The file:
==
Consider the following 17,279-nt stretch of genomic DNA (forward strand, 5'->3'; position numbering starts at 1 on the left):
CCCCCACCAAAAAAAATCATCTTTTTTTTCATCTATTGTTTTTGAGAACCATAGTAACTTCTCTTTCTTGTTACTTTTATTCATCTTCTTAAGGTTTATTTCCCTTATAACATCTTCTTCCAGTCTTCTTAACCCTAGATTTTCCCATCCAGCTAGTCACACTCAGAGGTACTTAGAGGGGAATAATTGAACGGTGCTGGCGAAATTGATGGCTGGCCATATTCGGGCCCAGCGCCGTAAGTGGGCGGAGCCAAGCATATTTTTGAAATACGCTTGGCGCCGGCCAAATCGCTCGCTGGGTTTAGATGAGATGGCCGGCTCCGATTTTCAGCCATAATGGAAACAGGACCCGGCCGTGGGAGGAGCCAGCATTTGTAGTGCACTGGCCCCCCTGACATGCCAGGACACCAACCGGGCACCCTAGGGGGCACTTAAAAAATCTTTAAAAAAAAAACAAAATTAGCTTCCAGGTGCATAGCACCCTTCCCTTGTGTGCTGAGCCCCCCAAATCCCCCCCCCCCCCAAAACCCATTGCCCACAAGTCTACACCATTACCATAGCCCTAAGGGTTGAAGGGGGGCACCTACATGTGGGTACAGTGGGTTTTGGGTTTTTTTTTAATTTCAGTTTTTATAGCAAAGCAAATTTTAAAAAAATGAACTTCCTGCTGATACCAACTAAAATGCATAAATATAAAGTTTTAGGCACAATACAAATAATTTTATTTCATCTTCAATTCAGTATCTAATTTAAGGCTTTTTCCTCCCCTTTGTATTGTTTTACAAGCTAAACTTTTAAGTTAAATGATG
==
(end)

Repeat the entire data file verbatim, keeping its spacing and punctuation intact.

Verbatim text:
Consider the following 17,279-nt stretch of genomic DNA (forward strand, 5'->3'; position numbering starts at 1 on the left):
CCCCCACCAAAAAAAATCATCTTTTTTTTCATCTATTGTTTTTGAGAACCATAGTAACTTCTCTTTCTTGTTACTTTTATTCATCTTCTTAAGGTTTATTTCCCTTATAACATCTTCTTCCAGTCTTCTTAACCCTAGATTTTCCCATCCAGCTAGTCACACTCAGAGGTACTTAGAGGGGAATAATTGAACGGTGCTGGCGAAATTGATGGCTGGCCATATTCGGGCCCAGCGCCGTAAGTGGGCGGAGCCAAGCATATTTTTGAAATACGCTTGGCGCCGGCCAAATCGCTCGCTGGGTTTAGATGAGATGGCCGGCTCCGATTTTCAGCCATAATGGAAACAGGACCCGGCCGTGGGAGGAGCCAGCATTTGTAGTGCACTGGCCCCCCTGACATGCCAGGACACCAACCGGGCACCCTAGGGGGCACTTAAAAAATCTTTAAAAAAAAAACAAAATTAGCTTCCAGGTGCATAGCACCCTTCCCTTGTGTGCTGAGCCCCCCAAATCCCCCCCCCCCCCAAAACCCATTGCCCACAAGTCTACACCATTACCATAGCCCTAAGGGTTGAAGGGGGGCACCTACATGTGGGTACAGTGGGTTTTGGGTTTTTTTTTAATTTCAGTTTTTATAGCAAAGCAAATTTTAAAAAAATGAACTTCCTGCTGATACCAACTAAAATGCATAAATATAAAGTTTTAGGCACAATACAAATAATTTTATTTCATCTTCAATTCAGTATCTAATTTAAGGCTTTTTCCTCCCCTTTGTATTGTTTTACAAGCTAAACTTTTAAGTTAAATGATG